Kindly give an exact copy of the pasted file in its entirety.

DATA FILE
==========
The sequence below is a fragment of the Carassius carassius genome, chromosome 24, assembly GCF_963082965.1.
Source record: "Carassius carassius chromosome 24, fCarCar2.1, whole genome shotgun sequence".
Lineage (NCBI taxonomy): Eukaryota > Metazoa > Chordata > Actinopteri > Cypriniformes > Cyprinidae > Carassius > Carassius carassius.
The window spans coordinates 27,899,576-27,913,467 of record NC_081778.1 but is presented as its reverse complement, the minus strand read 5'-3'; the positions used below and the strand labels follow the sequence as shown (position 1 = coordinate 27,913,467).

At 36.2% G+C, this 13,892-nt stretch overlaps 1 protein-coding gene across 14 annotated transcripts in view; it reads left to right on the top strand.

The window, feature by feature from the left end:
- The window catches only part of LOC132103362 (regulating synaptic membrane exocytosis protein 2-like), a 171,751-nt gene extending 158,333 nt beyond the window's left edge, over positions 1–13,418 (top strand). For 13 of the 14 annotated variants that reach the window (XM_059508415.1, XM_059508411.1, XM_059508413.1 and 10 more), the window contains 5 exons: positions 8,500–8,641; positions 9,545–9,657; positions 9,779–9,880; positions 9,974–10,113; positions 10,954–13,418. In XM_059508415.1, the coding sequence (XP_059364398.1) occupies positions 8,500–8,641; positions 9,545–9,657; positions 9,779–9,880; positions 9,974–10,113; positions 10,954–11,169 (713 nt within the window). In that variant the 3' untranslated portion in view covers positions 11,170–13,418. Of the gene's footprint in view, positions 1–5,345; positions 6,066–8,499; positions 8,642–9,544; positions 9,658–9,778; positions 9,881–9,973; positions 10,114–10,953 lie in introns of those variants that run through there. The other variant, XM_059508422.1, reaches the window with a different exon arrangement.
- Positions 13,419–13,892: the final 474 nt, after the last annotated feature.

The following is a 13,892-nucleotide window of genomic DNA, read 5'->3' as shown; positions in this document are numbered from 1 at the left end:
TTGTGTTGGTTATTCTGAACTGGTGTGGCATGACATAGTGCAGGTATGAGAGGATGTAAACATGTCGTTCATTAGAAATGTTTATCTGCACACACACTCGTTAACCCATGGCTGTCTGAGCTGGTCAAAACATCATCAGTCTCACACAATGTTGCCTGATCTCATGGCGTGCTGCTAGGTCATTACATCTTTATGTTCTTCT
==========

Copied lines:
The sequence below is a fragment of the Carassius carassius genome, chromosome 24, assembly GCF_963082965.1.
Source record: "Carassius carassius chromosome 24, fCarCar2.1, whole genome shotgun sequence".
Lineage (NCBI taxonomy): Eukaryota > Metazoa > Chordata > Actinopteri > Cypriniformes > Cyprinidae > Carassius > Carassius carassius.
The window spans coordinates 27,899,576-27,913,467 of record NC_081778.1 but is presented as its reverse complement, the minus strand read 5'-3'; the positions used below and the strand labels follow the sequence as shown (position 1 = coordinate 27,913,467).

At 36.2% G+C, this 13,892-nt stretch overlaps 1 protein-coding gene across 14 annotated transcripts in view; it reads left to right on the top strand.

The window, feature by feature from the left end:
- The window catches only part of LOC132103362 (regulating synaptic membrane exocytosis protein 2-like), a 171,751-nt gene extending 158,333 nt beyond the window's left edge, over positions 1–13,418 (top strand). For 13 of the 14 annotated variants that reach the window (XM_059508415.1, XM_059508411.1, XM_059508413.1 and 10 more), the window contains 5 exons: positions 8,500–8,641; positions 9,545–9,657; positions 9,779–9,880; positions 9,974–10,113; positions 10,954–13,418. In XM_059508415.1, the coding sequence (XP_059364398.1) occupies positions 8,500–8,641; positions 9,545–9,657; positions 9,779–9,880; positions 9,974–10,113; positions 10,954–11,169 (713 nt within the window). In that variant the 3' untranslated portion in view covers positions 11,170–13,418. Of the gene's footprint in view, positions 1–5,345; positions 6,066–8,499; positions 8,642–9,544; positions 9,658–9,778; positions 9,881–9,973; positions 10,114–10,953 lie in introns of those variants that run through there. The other variant, XM_059508422.1, reaches the window with a different exon arrangement.
- Positions 13,419–13,892: the final 474 nt, after the last annotated feature.

The following is a 13,892-nucleotide window of genomic DNA, read 5'->3' as shown; positions in this document are numbered from 1 at the left end:
TTGTGTTGGTTATTCTGAACTGGTGTGGCATGACATAGTGCAGGTATGAGAGGATGTAAACATGTCGTTCATTAGAAATGTTTATCTGCACACACACTCGTTAACCCATGGCTGTCTGAGCTGGTCAAAACATCATCAGTCTCACACAATGTTGCCTGATCTCATGGCGTGCTGCTAGGTCATTACATCTTTATGTTCTTCT